Dépôt numérique

AI statecraft heating-up: the automation of governance through Canada’s Chinook case study

Chartier-Edwards, Nicolas; Blottière, Marek et Roberge, Jonathan ORCID logoORCID: https://orcid.org/0000-0001-9282-5218 (9999). AI statecraft heating-up: the automation of governance through Canada’s Chinook case study AI & Society . DOI: 10.1007/s00146-024-01903-5.

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In the years 2020–2021, journalists, lawyers, scholars, and civil society actors noticed an unusual spike in the refusal of francophone African immigrants in Québec, Canada. While Immigration, refugee and citizenship Canada’s systemic racism problem were already documented, the novelty appeared to be how standardized and sometimes, “nonsensical” the reasons given to many of the applicants were. This eventually prompted a lawsuit against IRCC in which it was revealed that a new piece of software called “Chinook” had been deployed since 2018, approximately at the same time application refusal started spiking. Online and media-fueled speculations culminated in a broad debate about whether Chinook was an artificial intelligence-based technology. Such controversy, for instance, unfolded during parliamentary consultations in which it was finally disclosed that Chinook was not AI per se., but more of a half-baked automated interface. The present article aims to understand how the performative ambiguity of Chinook informs on the progressive becoming of the Canadian Federal state and its immigration control practices in the current Machine Learning hype. Furthermore, it seeks to understand how the interlacing of public–private partnership, in which the private sector is mobilized to produce AI-driven technology, recursively transforms the exercise of governance and governmentality. We argue, through the Chinook controversy and its unfolding, that there is a shift occurring where AI becomes ever more central in statecraft “anarchitecture” and cybernetic adaptability.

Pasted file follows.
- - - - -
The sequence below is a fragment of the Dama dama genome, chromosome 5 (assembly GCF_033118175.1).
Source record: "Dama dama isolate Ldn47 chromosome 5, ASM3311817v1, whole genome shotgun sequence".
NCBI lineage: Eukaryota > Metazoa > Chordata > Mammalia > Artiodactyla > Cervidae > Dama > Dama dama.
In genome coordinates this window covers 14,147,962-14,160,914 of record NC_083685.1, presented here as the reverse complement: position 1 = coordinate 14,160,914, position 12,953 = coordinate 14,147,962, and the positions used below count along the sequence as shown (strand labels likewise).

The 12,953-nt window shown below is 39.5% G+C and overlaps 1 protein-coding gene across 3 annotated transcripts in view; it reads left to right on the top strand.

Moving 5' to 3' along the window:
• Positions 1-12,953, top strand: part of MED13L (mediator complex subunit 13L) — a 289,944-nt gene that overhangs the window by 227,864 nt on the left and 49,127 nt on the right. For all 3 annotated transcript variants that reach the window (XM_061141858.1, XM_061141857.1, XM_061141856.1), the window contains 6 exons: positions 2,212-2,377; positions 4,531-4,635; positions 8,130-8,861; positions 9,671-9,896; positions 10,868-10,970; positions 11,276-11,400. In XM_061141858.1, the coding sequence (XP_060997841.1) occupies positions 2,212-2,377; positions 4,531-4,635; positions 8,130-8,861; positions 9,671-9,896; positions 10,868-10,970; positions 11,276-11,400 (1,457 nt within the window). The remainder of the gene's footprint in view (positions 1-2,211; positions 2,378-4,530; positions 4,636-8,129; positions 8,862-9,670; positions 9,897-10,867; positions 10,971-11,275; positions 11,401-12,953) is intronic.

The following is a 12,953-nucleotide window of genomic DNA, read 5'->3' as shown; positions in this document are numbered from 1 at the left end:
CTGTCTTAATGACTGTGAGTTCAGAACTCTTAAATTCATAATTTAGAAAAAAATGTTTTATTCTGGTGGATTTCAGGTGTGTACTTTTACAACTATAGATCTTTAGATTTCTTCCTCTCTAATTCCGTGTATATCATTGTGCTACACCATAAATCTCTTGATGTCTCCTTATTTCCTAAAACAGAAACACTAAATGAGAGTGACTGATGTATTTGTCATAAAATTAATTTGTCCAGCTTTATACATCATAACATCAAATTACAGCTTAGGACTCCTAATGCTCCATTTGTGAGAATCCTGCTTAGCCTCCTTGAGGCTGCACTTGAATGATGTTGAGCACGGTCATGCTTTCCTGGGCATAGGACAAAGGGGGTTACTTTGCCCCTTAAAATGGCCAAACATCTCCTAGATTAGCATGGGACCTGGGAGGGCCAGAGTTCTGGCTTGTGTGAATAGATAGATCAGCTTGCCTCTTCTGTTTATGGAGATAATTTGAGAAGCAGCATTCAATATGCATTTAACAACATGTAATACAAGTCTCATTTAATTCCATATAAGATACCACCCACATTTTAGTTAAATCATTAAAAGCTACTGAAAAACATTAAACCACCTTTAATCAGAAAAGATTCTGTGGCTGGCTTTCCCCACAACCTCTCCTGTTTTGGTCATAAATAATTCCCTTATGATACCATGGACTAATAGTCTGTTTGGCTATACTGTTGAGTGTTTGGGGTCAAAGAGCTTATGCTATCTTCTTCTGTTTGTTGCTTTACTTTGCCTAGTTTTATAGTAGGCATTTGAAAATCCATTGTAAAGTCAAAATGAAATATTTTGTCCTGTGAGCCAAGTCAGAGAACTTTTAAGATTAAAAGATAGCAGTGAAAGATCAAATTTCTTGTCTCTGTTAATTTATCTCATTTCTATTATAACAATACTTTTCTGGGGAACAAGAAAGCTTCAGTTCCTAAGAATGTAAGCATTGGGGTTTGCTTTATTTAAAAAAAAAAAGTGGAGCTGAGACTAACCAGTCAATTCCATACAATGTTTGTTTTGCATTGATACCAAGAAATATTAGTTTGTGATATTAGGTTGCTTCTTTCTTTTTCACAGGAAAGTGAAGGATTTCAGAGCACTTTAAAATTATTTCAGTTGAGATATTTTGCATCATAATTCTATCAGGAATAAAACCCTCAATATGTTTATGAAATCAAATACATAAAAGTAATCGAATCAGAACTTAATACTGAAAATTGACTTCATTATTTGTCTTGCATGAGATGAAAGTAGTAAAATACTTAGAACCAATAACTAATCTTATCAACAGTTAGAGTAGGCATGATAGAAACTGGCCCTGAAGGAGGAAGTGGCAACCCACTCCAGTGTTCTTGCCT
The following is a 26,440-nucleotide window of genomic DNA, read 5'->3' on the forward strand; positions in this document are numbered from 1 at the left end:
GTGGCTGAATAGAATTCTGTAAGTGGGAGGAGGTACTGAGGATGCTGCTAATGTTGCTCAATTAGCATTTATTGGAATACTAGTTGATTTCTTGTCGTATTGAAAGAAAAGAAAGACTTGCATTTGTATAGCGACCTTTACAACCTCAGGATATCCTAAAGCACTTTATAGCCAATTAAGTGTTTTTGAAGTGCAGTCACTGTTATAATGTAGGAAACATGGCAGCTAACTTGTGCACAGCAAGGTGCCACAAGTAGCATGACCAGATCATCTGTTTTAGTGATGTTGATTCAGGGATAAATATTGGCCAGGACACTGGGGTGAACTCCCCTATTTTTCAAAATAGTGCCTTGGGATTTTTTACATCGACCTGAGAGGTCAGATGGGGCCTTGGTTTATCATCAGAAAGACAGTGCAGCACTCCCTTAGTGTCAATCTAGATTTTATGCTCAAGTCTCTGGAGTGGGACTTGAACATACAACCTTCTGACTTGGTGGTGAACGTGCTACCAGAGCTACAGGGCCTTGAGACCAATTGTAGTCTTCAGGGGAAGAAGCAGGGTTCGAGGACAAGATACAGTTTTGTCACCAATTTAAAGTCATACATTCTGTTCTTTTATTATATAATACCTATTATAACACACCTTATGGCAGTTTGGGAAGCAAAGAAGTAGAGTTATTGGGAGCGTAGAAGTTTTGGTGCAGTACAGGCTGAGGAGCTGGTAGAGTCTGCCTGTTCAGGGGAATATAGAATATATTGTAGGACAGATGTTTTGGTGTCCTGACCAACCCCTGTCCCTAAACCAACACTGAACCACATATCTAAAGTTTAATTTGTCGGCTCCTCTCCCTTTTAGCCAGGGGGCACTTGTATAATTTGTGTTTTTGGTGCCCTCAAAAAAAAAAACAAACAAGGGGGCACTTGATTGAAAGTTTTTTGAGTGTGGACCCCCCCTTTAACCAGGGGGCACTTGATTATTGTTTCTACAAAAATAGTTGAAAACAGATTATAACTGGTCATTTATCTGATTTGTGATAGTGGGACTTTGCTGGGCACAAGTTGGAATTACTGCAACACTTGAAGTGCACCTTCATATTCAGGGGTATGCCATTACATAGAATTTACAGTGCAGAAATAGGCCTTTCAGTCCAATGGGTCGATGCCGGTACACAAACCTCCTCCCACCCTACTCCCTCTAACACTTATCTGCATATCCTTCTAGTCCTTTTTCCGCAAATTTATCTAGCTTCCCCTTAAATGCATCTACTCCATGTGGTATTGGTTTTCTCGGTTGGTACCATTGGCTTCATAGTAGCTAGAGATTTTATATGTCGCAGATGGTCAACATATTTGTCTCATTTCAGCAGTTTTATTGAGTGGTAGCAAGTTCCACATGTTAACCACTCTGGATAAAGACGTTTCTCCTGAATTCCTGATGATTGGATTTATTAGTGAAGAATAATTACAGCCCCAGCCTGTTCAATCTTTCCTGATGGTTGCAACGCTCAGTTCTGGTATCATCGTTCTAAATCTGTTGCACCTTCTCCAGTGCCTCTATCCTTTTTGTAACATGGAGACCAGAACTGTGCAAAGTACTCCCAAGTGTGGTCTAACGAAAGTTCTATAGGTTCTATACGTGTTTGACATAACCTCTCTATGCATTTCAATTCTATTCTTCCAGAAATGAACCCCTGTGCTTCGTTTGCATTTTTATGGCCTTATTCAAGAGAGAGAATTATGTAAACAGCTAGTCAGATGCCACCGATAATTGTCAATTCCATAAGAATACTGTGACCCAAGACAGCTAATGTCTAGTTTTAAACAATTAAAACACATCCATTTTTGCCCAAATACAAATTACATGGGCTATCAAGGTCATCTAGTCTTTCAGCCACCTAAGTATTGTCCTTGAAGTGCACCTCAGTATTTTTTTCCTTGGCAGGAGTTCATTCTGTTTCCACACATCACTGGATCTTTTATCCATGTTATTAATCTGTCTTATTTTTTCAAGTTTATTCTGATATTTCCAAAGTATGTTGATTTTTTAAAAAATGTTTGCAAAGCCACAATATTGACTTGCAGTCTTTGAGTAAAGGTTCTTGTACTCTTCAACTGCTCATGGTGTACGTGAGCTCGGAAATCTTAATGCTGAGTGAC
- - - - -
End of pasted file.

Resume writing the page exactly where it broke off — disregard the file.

Type de document: Article
Mots-clés libres: Artificial intelligence; Chinook (software); immigration; governance; state; Canada
Centre: Centre Urbanisation Culture Société
Date de dépôt: 10 mai 2024 20:02
Dernière modification: 10 mai 2024 20:02
URI: https://espace.inrs.ca/id/eprint/15652

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